Category Archives: Marketing

BIG Fundraising Oops: The Susan B. Komen Debacle

For a foundation that seemed to have so much marketing savvy, the Susan B. Komen foundation can be awfully tone deaf — and send a message that it’s more interested in raising cash than in spending it charitably.

Their current colossal oops, having stopped funding Planned Parenthood despite that agency’s importance in providing mammograms to low-income women, is only the latest example. As I described in January of last year, the Komen Foundation alienated plenty of nonprofit watchers with its hypervigilant efforts to protect its brand: See “Fundraising Oops: The Susan B. Komen Foundation Uses Donor Dollars to Sue Smaller Groups.” (I was going to illustrate this post with something pink, but decided not to take the risk. Did I say “pink?” I meant “that color that is a mix of red and white.”)

And then there was the foundation’s odd choice in 2010 to put its branding on buckets of Kentucky Fried Chicken. Given that junk food and grilled food have been linked to cancer, this inspired plenty of commentary, and one “What the Cluck?” headline by the group Think Before You Pink (“a project of Breast Cancer Action, launched in 2002 in response to the growing concern about the number of pink ribbon products on the market.”)

Clearly there are people who were already shying away from pink products, not to mention supporting anything else but the Komen foundation, before the latest misstep. But at this point — based on all the media attention, not to mention the fact that my Facebook friends seem to be talking of nothing else — I’d say we may start seeing some pink products on the remainder tables. And an increase in donations to Planned Parenthood.

For an excellent summary of the current pink meltdown, analyzed in terms of nonprofit marketing best practices, see Kivi Leroux Miller’s “The Accidental Rebranding of Komen for the Cure.”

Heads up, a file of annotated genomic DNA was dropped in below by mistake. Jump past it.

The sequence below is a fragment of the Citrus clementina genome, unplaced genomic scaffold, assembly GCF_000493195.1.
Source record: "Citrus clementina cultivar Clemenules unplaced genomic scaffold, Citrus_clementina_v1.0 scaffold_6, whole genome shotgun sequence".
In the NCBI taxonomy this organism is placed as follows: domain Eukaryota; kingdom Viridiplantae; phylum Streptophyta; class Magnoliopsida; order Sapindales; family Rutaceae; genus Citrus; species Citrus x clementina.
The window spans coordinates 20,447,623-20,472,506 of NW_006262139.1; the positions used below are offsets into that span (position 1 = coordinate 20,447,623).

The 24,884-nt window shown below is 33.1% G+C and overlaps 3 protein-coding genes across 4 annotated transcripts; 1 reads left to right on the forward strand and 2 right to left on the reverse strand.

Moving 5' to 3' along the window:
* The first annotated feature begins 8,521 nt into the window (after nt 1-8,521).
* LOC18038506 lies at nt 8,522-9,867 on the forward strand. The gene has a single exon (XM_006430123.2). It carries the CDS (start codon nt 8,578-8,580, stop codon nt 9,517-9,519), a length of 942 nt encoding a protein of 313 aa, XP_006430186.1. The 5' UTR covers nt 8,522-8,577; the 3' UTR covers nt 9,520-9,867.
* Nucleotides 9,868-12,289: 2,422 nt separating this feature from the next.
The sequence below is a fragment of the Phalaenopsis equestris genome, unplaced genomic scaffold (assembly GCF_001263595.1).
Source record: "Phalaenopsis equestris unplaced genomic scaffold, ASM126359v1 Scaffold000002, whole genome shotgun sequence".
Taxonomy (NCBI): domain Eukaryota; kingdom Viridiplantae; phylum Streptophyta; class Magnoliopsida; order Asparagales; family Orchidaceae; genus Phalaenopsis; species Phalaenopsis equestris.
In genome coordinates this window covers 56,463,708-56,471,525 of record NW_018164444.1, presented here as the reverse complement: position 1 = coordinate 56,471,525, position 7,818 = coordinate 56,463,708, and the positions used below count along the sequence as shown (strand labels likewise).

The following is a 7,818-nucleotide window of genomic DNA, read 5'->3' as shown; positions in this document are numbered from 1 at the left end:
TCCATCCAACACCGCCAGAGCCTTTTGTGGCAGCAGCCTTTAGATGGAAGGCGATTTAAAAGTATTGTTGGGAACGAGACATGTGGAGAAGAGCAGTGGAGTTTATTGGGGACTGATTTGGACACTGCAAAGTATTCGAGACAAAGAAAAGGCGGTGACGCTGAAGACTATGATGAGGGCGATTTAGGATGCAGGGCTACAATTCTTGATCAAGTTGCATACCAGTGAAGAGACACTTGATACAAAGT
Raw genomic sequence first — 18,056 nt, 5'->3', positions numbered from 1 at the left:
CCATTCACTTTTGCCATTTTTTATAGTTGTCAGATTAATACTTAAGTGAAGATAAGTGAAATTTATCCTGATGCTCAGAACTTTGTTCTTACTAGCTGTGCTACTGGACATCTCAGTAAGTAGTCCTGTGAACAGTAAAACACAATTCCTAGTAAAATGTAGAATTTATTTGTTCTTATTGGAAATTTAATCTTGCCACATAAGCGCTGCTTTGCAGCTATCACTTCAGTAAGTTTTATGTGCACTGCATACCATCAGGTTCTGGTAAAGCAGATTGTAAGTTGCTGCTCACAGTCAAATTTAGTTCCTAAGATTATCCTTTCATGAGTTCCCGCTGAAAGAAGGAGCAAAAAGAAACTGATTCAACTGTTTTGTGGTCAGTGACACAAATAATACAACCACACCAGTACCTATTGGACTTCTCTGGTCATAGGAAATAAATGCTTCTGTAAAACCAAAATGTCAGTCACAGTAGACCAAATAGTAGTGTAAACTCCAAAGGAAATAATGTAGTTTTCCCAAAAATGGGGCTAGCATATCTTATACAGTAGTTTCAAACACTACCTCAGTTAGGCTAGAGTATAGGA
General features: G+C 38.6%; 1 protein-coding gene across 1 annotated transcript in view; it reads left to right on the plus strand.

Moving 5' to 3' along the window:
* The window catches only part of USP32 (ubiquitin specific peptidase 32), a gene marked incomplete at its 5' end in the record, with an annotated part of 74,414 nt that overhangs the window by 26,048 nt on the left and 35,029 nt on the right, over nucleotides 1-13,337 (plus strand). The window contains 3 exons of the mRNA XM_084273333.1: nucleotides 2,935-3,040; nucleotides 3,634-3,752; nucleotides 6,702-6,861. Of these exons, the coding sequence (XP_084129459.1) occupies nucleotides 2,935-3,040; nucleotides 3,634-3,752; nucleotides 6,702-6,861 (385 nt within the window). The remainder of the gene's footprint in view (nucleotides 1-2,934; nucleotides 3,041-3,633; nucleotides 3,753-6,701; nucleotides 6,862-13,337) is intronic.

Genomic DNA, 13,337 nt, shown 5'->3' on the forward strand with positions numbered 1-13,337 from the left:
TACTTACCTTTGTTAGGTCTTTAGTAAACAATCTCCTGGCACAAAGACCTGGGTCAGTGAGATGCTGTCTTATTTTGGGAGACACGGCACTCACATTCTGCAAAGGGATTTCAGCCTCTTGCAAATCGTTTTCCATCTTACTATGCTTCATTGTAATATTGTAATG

OMG, Is It Time to Think About Year-End Appeals?

There’s only the December tiger left to be viewed on my “Tiger Creek Wildlife Refuge” calendar, and you all know what that means for nonprofit fundraising. But as a pre-season gift to us all, Nancy Schwartz has drawn up some simple and effective tips for using emails for year-end appeals in her “Getting Attention” blog.

The sample list of other nonprofits’ email taglines alone is worth the article. Nancy is too polite to say it, but some of those subject lines sound really tired — would anyone really be intrigued enough to open something that just says “Tonight,” or “An important message?” And she’s apparently not on the email list that I am where the nonprofit continually tells me “We still need larger donors,” to which I mentally reply, “I’m not large enough yet, thank you.”

Email is great for regular, timely communication, but at this time of the year, if the subject line doesn’t convey some intriguing substance, no one is going to open the email.

 

Focus on Finding Good Photos to Show Your Nonprofit’s Work

Here’s a subject that doesn’t get the attention it deserves: The importance of having great photo visuals in your marketing, fundraising, and other published or printed materials. Christy Wiles, Marketing Manager at PhotoPhilanthropy, both discusses the topic and provides fabulous examples of powerful photo images in her recent article, “Visual Storytelling for Nonprofits.”

As someone who’s owned a camera since childhood, but been too lazy to get beyond the basic point-and-shoot, I can attest to the fact that there are limitations to what any amateur can do. I’ve taken a lot of photos at nonprofit events, which usually look either like disorganized crowd scenes, or look posed. Take the below, for instance: a fundraising bake sale, showing a lot of cement, weeds, and people’s backsides. It was a fun event, but the picture isn’t going to move anyone to tears!

(Want to know how professional photographers get those great candid close-ups? It’s with a humongous telephoto lens, so that the subject isn’t necessarily aware of the photographer’s presence.) Sometimes, you just need to hire a pro.

Fundraising Kudos to: Montclair Pet and Wildlife Fund

You know how I love fundraising that makes money by selling something that costs the nonprofit nothing, and the Montclair Veterinary Hospital’s Pet and Wildlife Fund’s “Pet Mayor Contest” is one of the best examples I’ve seen lately.

Here’s how it works:

  • People pay a $25 registration fee to enter their pets in the annual “Pet Mayor” race, fill out a simple nomination form, and send digital photos.
  • Local businesses sponsor pet candidates and provide polling places , where people can vote for their favorite, on their premises.
  • The winning pet gets a $100 gift certificate for veterinary care along with pet food, treats, and services donated by local vendors. The pet mayor’s responsibilities don’t sound too onerous: According to the Fund, the winner “serves as an ambassador of goodwill to all creatures in the community: two-legged, four-legged, furred, feathered and scaled,” enjoying “media attention and the chance to appear in public on behalf of the Pet & Wildlife Fund.”

This is apparently the Fund’s most popular fundraising event of the year. And it’s a proven publicity-generator — I read about it in the local neighborhood paper.

Fundraising Partnerships With Local Real Estate Agents